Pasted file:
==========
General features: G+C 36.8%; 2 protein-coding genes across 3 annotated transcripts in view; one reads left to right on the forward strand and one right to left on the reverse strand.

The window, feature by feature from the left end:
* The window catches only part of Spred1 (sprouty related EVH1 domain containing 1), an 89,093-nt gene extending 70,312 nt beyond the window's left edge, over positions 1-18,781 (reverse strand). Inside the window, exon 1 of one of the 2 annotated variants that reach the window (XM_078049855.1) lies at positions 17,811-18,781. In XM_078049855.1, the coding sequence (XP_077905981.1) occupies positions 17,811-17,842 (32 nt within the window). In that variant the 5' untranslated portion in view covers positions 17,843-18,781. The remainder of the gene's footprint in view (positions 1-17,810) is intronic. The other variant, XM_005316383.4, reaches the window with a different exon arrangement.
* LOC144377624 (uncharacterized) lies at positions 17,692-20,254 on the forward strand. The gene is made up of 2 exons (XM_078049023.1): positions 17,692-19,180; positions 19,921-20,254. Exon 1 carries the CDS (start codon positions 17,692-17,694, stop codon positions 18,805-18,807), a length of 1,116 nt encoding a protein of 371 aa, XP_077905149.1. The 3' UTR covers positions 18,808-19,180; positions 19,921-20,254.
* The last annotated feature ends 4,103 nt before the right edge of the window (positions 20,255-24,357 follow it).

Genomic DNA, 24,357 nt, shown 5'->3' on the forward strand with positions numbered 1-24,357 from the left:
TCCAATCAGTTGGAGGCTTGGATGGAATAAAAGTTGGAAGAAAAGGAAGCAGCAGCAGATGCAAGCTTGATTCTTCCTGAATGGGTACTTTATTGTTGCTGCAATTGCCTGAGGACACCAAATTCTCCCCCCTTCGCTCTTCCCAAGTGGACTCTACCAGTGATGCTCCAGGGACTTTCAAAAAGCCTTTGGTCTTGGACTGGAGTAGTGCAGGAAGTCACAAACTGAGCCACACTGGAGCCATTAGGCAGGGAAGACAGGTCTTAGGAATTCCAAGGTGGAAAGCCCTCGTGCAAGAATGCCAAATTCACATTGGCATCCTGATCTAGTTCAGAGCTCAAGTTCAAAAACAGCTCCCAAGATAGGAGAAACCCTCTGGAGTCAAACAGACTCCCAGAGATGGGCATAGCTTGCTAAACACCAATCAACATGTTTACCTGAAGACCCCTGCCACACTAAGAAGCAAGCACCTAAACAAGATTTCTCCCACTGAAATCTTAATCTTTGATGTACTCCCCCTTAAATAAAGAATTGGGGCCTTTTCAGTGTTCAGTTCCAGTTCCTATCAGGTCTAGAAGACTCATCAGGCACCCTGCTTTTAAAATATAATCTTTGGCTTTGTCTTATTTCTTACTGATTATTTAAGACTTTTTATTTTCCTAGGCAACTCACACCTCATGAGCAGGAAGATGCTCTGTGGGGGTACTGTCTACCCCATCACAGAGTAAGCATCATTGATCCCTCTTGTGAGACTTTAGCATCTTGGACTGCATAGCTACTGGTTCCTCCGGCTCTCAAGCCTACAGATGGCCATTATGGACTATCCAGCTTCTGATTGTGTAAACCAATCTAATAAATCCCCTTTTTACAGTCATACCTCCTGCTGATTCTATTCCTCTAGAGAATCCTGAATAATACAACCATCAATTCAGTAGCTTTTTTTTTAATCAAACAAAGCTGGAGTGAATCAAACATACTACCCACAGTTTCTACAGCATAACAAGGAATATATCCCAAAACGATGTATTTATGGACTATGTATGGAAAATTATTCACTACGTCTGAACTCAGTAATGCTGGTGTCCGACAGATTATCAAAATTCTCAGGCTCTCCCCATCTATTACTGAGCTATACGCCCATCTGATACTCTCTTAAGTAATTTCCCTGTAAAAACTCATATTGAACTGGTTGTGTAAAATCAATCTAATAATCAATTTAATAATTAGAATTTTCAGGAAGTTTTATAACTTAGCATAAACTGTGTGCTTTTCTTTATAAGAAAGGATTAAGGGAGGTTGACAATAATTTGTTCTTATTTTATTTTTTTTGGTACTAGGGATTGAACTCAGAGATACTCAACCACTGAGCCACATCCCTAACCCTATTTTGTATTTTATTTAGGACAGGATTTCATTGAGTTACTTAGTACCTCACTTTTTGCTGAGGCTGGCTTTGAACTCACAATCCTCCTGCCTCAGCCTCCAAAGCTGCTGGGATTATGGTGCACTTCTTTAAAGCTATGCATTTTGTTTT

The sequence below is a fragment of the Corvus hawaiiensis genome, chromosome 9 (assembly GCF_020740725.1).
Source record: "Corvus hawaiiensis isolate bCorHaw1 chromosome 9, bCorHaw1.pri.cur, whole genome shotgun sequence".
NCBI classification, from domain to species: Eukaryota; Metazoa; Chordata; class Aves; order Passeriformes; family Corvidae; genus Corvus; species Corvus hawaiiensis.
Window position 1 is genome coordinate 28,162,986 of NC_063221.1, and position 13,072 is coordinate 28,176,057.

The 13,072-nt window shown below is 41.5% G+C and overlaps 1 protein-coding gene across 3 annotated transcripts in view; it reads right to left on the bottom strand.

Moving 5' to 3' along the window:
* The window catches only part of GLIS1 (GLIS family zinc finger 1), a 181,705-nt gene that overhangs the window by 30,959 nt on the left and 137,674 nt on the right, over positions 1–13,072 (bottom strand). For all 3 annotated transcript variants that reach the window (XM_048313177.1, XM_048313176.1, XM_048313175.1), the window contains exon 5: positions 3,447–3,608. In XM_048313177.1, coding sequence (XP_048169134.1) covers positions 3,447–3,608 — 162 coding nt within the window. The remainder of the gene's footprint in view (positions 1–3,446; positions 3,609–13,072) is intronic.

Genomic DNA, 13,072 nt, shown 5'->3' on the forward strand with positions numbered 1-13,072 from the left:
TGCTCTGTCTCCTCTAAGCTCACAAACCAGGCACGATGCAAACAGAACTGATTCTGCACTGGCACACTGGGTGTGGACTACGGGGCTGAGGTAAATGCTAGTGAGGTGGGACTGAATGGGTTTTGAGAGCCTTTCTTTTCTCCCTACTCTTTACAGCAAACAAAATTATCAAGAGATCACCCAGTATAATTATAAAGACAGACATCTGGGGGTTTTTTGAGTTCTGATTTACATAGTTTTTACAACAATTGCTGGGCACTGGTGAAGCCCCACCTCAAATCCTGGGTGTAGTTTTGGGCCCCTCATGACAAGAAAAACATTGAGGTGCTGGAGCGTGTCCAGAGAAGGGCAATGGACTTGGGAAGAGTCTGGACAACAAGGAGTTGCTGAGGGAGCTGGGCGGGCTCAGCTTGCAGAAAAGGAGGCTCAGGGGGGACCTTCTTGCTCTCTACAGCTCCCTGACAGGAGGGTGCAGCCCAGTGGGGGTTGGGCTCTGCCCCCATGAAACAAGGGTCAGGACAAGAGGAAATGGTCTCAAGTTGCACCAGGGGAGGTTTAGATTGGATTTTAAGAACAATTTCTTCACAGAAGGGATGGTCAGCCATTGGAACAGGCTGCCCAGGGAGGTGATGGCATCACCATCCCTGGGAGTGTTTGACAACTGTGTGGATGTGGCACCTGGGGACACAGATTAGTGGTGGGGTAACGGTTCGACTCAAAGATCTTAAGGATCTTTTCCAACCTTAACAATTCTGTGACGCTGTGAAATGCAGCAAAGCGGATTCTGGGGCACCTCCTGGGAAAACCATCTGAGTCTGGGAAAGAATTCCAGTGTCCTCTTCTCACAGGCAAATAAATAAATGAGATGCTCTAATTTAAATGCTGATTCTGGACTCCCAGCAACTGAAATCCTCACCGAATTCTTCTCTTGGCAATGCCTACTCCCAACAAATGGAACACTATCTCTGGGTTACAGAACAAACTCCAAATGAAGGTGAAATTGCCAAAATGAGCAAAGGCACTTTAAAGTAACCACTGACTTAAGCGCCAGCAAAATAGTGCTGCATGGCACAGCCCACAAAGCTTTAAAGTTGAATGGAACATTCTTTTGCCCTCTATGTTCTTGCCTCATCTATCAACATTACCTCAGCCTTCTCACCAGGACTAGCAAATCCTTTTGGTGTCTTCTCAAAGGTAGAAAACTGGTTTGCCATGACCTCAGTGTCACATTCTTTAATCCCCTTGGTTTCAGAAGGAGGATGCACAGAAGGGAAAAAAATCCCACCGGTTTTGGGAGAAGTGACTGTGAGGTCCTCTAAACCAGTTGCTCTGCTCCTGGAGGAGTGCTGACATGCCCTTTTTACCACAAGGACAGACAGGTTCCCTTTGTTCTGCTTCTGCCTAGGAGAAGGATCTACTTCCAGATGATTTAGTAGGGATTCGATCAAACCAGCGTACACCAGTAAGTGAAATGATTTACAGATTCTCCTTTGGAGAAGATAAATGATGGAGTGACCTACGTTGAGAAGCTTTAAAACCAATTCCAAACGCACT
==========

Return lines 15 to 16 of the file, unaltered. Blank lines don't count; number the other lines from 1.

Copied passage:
Genomic DNA, 13,072 nt, shown 5'->3' on the forward strand with positions numbered 1-13,072 from the left:
TGCTCTGTCTCCTCTAAGCTCACAAACCAGGCACGATGCAAACAGAACTGATTCTGCACTGGCACACTGGGTGTGGACTACGGGGCTGAGGTAAATGCTAGTGAGGTGGGACTGAATGGGTTTTGAGAGCCTTTCTTTTCTCCCTACTCTTTACAGCAAACAAAATTATCAAGAGATCACCCAGTATAATTATAAAGACAGACATCTGGGGGTTTTTTGAGTTCTGATTTACATAGTTTTTACAACAATTGCTGGGCACTGGTGAAGCCCCACCTCAAATCCTGGGTGTAGTTTTGGGCCCCTCATGACAAGAAAAACATTGAGGTGCTGGAGCGTGTCCAGAGAAGGGCAATGGACTTGGGAAGAGTCTGGACAACAAGGAGTTGCTGAGGGAGCTGGGCGGGCTCAGCTTGCAGAAAAGGAGGCTCAGGGGGGACCTTCTTGCTCTCTACAGCTCCCTGACAGGAGGGTGCAGCCCAGTGGGGGTTGGGCTCTGCCCCCATGAAACAAGGGTCAGGACAAGAGGAAATGGTCTCAAGTTGCACCAGGGGAGGTTTAGATTGGATTTTAAGAACAATTTCTTCACAGAAGGGATGGTCAGCCATTGGAACAGGCTGCCCAGGGAGGTGATGGCATCACCATCCCTGGGAGTGTTTGACAACTGTGTGGATGTGGCACCTGGGGACACAGATTAGTGGTGGGGTAACGGTTCGACTCAAAGATCTTAAGGATCTTTTCCAACCTTAACAATTCTGTGACGCTGTGAAATGCAGCAAAGCGGATTCTGGGGCACCTCCTGGGAAAACCATCTGAGTCTGGGAAAGAATTCCAGTGTCCTCTTCTCACAGGCAAATAAATAAATGAGATGCTCTAATTTAAATGCTGATTCTGGACTCCCAGCAACTGAAATCCTCACCGAATTCTTCTCTTGGCAATGCCTACTCCCAACAAATGGAACACTATCTCTGGGTTACAGAACAAACTCCAAATGAAGGTGAAATTGCCAAAATGAGCAAAGGCACTTTAAAGTAACCACTGACTTAAGCGCCAGCAAAATAGTGCTGCATGGCACAGCCCACAAAGCTTTAAAGTTGAATGGAACATTCTTTTGCCCTCTATGTTCTTGCCTCATCTATCAACATTACCTCAGCCTTCTCACCAGGACTAGCAAATCCTTTTGGTGTCTTCTCAAAGGTAGAAAACTGGTTTGCCATGACCTCAGTGTCACATTCTTTAATCCCCTTGGTTTCAGAAGGAGGATGCACAGAAGGGAAAAAAATCCCACCGGTTTTGGGAGAAGTGACTGTGAGGTCCTCTAAACCAGTTGCTCTGCTCCTGGAGGAGTGCTGACATGCCCTTTTTACCACAAGGACAGACAGGTTCCCTTTGTTCTGCTTCTGCCTAGGAGAAGGATCTACTTCCAGATGATTTAGTAGGGATTCGATCAAACCAGCGTACACCAGTAAGTGAAATGATTTACAGATTCTCCTTTGGAGAAGATAAATGATGGAGTGACCTACGTTGAGAAGCTTTAAAACCAATTCCAAACGCACT